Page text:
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About Last Night: Thunder stars shine in comeback



Much like a pair of superheroes teaming up to wreak havoc on their foes, Russell Westbrook and Paul George proved unstoppable in the face of a seemingly insurmountable deficit Wednesday at Barclays Center. 

Just how bleak was the Thunder’s situation against the Nets? 

Down 23 midway through the third quarter and as many as 20 in the fourth, they were given less than a 1 percent chance of rallying for victory by ESPN’s Game Probability model. 

But much like Brooklyn’s defense, those odds meant nothing to the Thunder — and more specifically, Westbrook and George. 

Westbrook continued his march up the career triple-double chart, passing Jason Kidd for third with 21 points, 15 rebounds and 17 assists. It was triple-double No. 108 for Westbrook, marking only the 34th time in NBA history that a player has totaled at least 20, 15 and 15 in those categories.

George’s 47 points and 15 rebounds weren’t as rare, but might have been even more impressive. More than half his scoring output (25) came over the final 7:11, including the go-ahead 3-pointer — off a Westbrook assist, naturally — with 3.1 seconds left.

Per ESPN Stats, George had previously been 0-for-14 in his career on go-ahead shots in the final 10 seconds. But having watched George torch his team throughout the fourth, Nets reserve Jared Dudley knew it was down before it left his hand. 

Westbrook then essentially killed the Nets’ final possession with a deflection that left them just 0.1 second to attempt the last shot, completing a remarkable 114-112 triumph for the Thunder. It was a fitting piece of dirty work by Westbrook, who took only two shots while dishing out five assists in the fourth as he gave George plenty of space to sizzle.  

Driven by their two superstars, the Thunder outscored the Nets 39-19 in the final period to register the largest comeback since the team moved to Oklahoma City in 2009. Of more immediate concern, it was also their 16th win in 19 outings following an 0-4 start. 

“This was a special night,” said George, who missed his career scoring high by one point. “We came together when our backs were against the wall and we showed who we are.”


Paul George erupted for 47 points, including 25 in the fourth to outscore the Nets by himself.


Night of greatness

OKC’s dynamic duo highlighted a score of monster performances: 

* LeBron James scored 20 of his 42 points in the fourth, leading the Lakers past the Spurs 121-113. 

* Stephen Curry lit up the Cavaliers for 42 points, including 25 in the first half. 

* Jimmy Butler outscored Kawhi Leonard 38-36, but Leonard got the last laugh with a 113-102 victory

* Bradley Beal picked up the slack for the absent John Well with 36 points and nine assists against the Hawks.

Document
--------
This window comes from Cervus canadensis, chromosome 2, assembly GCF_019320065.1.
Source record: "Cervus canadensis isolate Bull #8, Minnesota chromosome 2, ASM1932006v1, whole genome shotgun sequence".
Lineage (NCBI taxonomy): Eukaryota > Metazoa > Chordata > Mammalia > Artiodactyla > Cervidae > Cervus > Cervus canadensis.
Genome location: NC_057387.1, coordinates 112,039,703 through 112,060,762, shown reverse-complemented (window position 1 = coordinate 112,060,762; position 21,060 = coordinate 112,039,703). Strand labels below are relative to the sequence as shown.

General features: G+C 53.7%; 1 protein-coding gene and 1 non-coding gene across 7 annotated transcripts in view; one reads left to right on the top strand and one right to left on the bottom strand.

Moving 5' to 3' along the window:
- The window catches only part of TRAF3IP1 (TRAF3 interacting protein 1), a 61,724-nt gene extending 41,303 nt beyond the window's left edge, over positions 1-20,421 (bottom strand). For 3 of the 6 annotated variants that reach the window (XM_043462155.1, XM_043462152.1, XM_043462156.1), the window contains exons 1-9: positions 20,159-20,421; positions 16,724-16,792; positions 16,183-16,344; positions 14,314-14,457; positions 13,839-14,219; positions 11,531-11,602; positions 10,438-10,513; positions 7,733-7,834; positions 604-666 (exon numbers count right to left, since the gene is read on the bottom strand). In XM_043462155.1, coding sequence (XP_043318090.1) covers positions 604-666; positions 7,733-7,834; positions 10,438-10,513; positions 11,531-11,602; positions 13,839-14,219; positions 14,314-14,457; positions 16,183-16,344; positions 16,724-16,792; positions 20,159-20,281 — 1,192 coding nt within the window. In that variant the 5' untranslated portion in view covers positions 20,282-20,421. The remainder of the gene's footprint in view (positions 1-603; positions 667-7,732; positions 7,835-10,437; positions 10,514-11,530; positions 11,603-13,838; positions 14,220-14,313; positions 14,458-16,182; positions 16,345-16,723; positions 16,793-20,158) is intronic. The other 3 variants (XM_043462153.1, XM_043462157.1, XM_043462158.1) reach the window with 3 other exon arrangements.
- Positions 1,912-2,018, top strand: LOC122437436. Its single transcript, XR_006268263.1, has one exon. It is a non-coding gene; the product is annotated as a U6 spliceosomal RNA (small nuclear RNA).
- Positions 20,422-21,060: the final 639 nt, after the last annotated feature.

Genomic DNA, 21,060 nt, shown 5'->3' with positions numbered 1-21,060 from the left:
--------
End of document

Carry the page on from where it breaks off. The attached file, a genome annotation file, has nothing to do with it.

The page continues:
* Karl-Anthony Towns overpowered the Hornets for 35 points, 12 rebounds and six blocks. 

And that’s just scraping the surface. Check out for a complete rundown on Wednesday’s top performers. 


End of an era

Four straight Finals matchups etched the Warriors-Cavaliers rivalry among the best in NBA history. 

”It was historical,” said Curry, whose team claimed three of those four Finals battles, including the final two. ”I’ll definitely sit back on the couch in 10 or 12 years when it’s all over and think about what it was like to play (in Cleveland), and how high the stakes were every time we came into this building.”

But with LeBron James having departed for L.A. over the offseason, there were no stakes to speak of as the Warriors visited Quicken Loans Arena outside another date on the 82-game schedule.

And the defending champions played like it during the first half, trailing by six at the break despite Stephen Curry’s 25 points. 

But as they’re wont to do, the Warriors awoke with devastating results. Curry added 17 more in the second, and Kevin Durant hit a flurry of 3s en route to 25 points for the game as the Warriors outscored the Cavaliers by 30 over the final 24 minutes.

Despite the impressive finish, the Warriors couldn’t help but look back at the way things were.  

”It’s not a rivalry, it’s another game,” Warriors coach Steve Kerr said wistfully. ”Part of me is a little nostalgic for that.”


Stephen Curry leads the Warriors to victory with 42 points.


Welcome back

Plagued by injuries in recent years and jobless after being waived by the Knicks in October, former All-Star Joakim Noah wasn’t sure if he would ever play in the NBA again. 

That moment finally came with the Grizzlies in their 96-86 win over the Clippers, more than 11 months after his most recent outing in January. Noah scored only four points in 13 minutes, a far cry from his peak. But at this point, after seeing his career flash before his eyes, he’s just glad to be back on the court in any capacity he can. 

“I’m really happy,” an emotional Noah said. “I don’t expect anything anymore. I’ve been in this league for a while now. Sometimes you take it for granted because there are so many games. Then you (can’t play), it just feels good to be here in a locker room after a win, and feel that energy.”


Quote of the Night

“Have you watched LeBron play before?” — Spurs coach Gregg Popovich, asked what makes James so difficult to guard.


Living it up

No one can accuse Raptors point guard Kyle Lowry of not enjoying his job. 




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Push for playoffs more than just talk for LeBron, Lakers



“Stranger things have happened, but it would be weird to have the playoffs and not have him in the playoffs,” said Warriors guard Klay Thompson. “Like, weird.”

The LA Clippers, currently the No. 8 seed, have dwindling motivation and ability to make the playoffs. They traded their best player (Tobias Harris) earlier this month to create cap room for a summer free-agent run. If they make the playoffs, their No. 1 pick goes to the Celtics. If they fall into the lottery, they keep it.